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The X86 Still

By JamesSharman in News
Wed Jun 21, 2000 at 01:20:59 PM EST
Tags: Hardware (all tags)
Hardware

Last weekend I took up the challenge of putting the heat generated by a microprocessor to good use. The good use being the distillation of pure alcohol, you can read all about my efforts and results here.


The basics of distillation are simple, you heat alcoholic fluid until the alcohol starts to evaporate, then you cool it so it condenses elsewhere into pure alcohol. To put it simply, the key components are a heating device and a cooling device. Now the average PC, has both a heating device (The processor) and a cooling device (The fan). The question we asked was "By separating the processor from its fan and adding a few small components, could we convince an ordinary PC to distil alcohol?"

The article describes the hardware setup used (with pictures) and the results obtained. After nearly an hour of operation our makeshift still managed to produce about 2 cubic centimeters of almost pure alcohol, not quite a viable moonshine operation we know but the whole thing was a rather entertaining waste of a Saturday afternoon. The main thing is we proved the still could be made to work and had a good laugh.

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The X86 Still | 22 comments (19 topical, 3 editorial, 0 hidden)
Moonshine! (4.00 / 2) (#2)
by fluffy grue on Wed Jun 21, 2000 at 12:05:43 PM EST

And after all that, you didn't drink the part you didn't burn? :)

It'd be interesting to see something like this setup so that you could keep on pouring more alcohol into the heating chamber as it's being used, and just use the still as your heatsink (adding a peltier unit to improve efficiency). Then if someone asks you why you keep pouring rum into that funnel on the top of your case, you can say that your computer's alcohol-powered. ;) Might as well do something USEFUL with all that heat generated by cracking rc5 blocks, too...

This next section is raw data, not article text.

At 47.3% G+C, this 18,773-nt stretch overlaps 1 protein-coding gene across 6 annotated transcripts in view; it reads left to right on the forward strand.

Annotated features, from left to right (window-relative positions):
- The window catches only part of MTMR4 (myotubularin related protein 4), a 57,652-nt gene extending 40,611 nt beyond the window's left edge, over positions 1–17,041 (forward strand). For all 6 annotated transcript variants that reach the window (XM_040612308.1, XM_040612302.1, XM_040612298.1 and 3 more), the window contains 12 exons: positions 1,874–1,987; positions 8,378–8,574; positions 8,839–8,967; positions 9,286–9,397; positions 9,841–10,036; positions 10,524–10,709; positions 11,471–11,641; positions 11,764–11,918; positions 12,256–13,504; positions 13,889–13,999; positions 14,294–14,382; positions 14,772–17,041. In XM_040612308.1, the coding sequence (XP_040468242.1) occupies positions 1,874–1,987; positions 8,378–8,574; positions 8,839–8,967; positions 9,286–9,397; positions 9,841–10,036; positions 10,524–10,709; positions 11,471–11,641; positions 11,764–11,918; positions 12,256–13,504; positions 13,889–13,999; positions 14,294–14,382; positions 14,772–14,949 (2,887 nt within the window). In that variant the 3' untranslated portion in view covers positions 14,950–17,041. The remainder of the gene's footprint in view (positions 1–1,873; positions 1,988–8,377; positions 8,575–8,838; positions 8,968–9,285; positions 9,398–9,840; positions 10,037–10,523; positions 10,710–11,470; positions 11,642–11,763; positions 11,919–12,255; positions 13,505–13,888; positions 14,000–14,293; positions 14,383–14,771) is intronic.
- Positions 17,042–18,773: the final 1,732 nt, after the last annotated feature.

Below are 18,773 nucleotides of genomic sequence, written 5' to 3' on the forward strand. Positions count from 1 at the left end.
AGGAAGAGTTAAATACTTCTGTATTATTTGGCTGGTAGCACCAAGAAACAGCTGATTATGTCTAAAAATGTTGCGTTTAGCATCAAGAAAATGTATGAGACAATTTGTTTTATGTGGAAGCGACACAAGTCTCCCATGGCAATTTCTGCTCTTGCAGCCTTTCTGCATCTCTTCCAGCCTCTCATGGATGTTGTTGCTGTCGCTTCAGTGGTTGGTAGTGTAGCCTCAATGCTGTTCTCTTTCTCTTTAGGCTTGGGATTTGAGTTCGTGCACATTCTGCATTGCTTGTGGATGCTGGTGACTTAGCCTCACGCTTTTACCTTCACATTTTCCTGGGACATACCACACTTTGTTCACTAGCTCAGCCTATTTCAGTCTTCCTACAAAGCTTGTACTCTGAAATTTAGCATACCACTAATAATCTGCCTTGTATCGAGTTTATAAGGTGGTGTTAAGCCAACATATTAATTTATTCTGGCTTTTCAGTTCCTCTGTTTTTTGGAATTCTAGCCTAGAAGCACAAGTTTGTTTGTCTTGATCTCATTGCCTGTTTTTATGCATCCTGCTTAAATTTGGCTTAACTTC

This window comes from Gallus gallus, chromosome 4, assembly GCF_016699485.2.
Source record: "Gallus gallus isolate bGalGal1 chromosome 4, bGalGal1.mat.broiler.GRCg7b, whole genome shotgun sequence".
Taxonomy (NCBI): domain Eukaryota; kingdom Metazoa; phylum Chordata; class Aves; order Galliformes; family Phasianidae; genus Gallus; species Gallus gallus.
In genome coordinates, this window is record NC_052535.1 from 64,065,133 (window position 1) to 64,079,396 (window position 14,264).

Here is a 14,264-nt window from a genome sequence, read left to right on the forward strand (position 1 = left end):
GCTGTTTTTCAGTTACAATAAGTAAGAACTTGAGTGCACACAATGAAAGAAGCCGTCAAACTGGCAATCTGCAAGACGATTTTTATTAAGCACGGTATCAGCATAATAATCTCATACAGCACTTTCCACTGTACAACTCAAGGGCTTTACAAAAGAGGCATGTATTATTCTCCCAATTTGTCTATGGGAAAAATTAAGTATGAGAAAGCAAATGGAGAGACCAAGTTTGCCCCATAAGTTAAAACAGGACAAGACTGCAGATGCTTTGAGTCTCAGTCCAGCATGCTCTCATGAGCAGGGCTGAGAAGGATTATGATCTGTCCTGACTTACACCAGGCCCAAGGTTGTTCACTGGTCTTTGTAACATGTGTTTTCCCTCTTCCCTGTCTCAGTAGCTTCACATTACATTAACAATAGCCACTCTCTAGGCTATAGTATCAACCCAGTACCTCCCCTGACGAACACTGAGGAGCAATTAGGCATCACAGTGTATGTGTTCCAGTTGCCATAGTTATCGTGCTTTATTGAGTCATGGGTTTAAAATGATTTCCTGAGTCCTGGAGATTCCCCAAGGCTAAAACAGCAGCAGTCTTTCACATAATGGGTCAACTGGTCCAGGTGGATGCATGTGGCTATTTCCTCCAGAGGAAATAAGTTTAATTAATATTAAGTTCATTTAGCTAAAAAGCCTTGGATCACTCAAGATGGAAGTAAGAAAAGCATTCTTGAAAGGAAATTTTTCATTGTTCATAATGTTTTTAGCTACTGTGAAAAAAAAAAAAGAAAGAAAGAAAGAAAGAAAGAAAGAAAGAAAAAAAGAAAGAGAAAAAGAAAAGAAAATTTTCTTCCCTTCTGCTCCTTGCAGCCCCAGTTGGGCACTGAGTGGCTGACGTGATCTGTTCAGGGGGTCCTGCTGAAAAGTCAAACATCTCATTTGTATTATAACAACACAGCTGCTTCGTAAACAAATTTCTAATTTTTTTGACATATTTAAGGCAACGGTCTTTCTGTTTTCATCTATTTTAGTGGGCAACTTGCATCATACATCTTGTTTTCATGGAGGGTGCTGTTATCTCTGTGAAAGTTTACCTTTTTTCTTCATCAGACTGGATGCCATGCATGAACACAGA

--
"Is not a quine" is not a quine.
I have a master's degree in science!

[ Hug Your Trikuare ]

Re: Moonshine! (none / 0) (#3)
by JamesSharman on Wed Jun 21, 2000 at 12:14:36 PM EST

Well, I did have a sip. But I was more than a little worried about 'lead flavoring' from the solder. :-)

[ Parent ]
Re: Moonshine! (none / 0) (#12)
by fluffy grue on Wed Jun 21, 2000 at 05:00:27 PM EST

Hm, yeah, good point. Didn't think about that. :) You could always run a bunch of distilled water through it for, like, a month before using it. :)
--
"Is not a quine" is not a quine.
I have a master's degree in science!

[ Hug Your Trikuare ]
[ Parent ]

Heat + alchohol...what a combination... (none / 0) (#5)
by 3than on Wed Jun 21, 2000 at 01:13:53 PM EST

I think that rocks-it's nearly there as a cooling solution. I'm dying for a viable way of reusing cpu heat. It's going to be a great day when someone finds a good way of storing that heat energy. I'd love to heat my water with a beowulf cluster...

Peltiers (none / 0) (#7)
by orthox on Wed Jun 21, 2000 at 01:29:24 PM EST

I believe a peltier can help the distilling process more than the current config.
The peltier would have a temperature difference of ~70-80 degrees between the sides of the unit, with the reference temperature being (in this case) the processor.
This sould mean that you can achieve temperatures 35 degrees above the standard running temp of the processor, possily eliminating the need to over stress the processor.
The only problem I can think of is the need to remove the heat from the peltier to prevent it from overheating (if this were to be a long term thing.)



Watch out for revenoors (3.00 / 1) (#8)
by error 404 on Wed Jun 21, 2000 at 01:30:32 PM EST

Edgar Allen Poe voted [Hic!] on this story

It isn't clear in the article what jurisdiction the experiment took place in. But in some places, distilling alcohol is a pretty big no-no.

Neat experiment, though.

Brings us closer to the rec.arts.brewing (I should check in over there - it's been a while...) dream of downloading beer.
..................................
Electrical banana is bound to be the very next phase
- Donovan

Re: Watch out for revenoors (none / 0) (#9)
by JamesSharman on Wed Jun 21, 2000 at 01:56:37 PM EST

I did this in the UK, distillation is illegal here although there is an exception that allows it in small quantities for 'education purposes'. Iíve not read the relevant law myself so Iím to entirely sure if it applies here, but even if it doesnít I canít see how anyone would raise any serious objection to what I did.

[ Parent ]